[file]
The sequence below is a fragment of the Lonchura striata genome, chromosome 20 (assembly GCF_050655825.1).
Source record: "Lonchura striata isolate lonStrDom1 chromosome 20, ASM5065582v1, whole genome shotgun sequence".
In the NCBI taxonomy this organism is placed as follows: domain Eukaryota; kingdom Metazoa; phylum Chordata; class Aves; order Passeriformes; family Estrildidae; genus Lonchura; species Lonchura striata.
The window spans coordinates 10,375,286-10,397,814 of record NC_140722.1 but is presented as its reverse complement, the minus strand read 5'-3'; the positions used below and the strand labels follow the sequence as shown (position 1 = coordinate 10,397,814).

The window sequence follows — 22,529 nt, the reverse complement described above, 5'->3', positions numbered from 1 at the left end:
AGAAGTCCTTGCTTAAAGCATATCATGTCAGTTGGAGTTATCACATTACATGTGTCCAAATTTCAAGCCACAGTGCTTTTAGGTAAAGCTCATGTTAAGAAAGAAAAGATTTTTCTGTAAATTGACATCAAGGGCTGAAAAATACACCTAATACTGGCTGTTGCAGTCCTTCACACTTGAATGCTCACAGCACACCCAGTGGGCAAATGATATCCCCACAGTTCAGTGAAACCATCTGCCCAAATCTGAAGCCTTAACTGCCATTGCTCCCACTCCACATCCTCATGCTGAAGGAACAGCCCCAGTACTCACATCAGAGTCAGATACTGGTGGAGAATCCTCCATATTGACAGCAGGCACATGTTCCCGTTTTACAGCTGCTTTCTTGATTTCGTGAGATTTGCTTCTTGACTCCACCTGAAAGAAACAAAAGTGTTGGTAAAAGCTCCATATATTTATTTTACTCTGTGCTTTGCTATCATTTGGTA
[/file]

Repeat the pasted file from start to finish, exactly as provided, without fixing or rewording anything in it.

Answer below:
The sequence below is a fragment of the Lonchura striata genome, chromosome 20 (assembly GCF_050655825.1).
Source record: "Lonchura striata isolate lonStrDom1 chromosome 20, ASM5065582v1, whole genome shotgun sequence".
In the NCBI taxonomy this organism is placed as follows: domain Eukaryota; kingdom Metazoa; phylum Chordata; class Aves; order Passeriformes; family Estrildidae; genus Lonchura; species Lonchura striata.
The window spans coordinates 10,375,286-10,397,814 of record NC_140722.1 but is presented as its reverse complement, the minus strand read 5'-3'; the positions used below and the strand labels follow the sequence as shown (position 1 = coordinate 10,397,814).

The window sequence follows — 22,529 nt, the reverse complement described above, 5'->3', positions numbered from 1 at the left end:
AGAAGTCCTTGCTTAAAGCATATCATGTCAGTTGGAGTTATCACATTACATGTGTCCAAATTTCAAGCCACAGTGCTTTTAGGTAAAGCTCATGTTAAGAAAGAAAAGATTTTTCTGTAAATTGACATCAAGGGCTGAAAAATACACCTAATACTGGCTGTTGCAGTCCTTCACACTTGAATGCTCACAGCACACCCAGTGGGCAAATGATATCCCCACAGTTCAGTGAAACCATCTGCCCAAATCTGAAGCCTTAACTGCCATTGCTCCCACTCCACATCCTCATGCTGAAGGAACAGCCCCAGTACTCACATCAGAGTCAGATACTGGTGGAGAATCCTCCATATTGACAGCAGGCACATGTTCCCGTTTTACAGCTGCTTTCTTGATTTCGTGAGATTTGCTTCTTGACTCCACCTGAAAGAAACAAAAGTGTTGGTAAAAGCTCCATATATTTATTTTACTCTGTGCTTTGCTATCATTTGGTA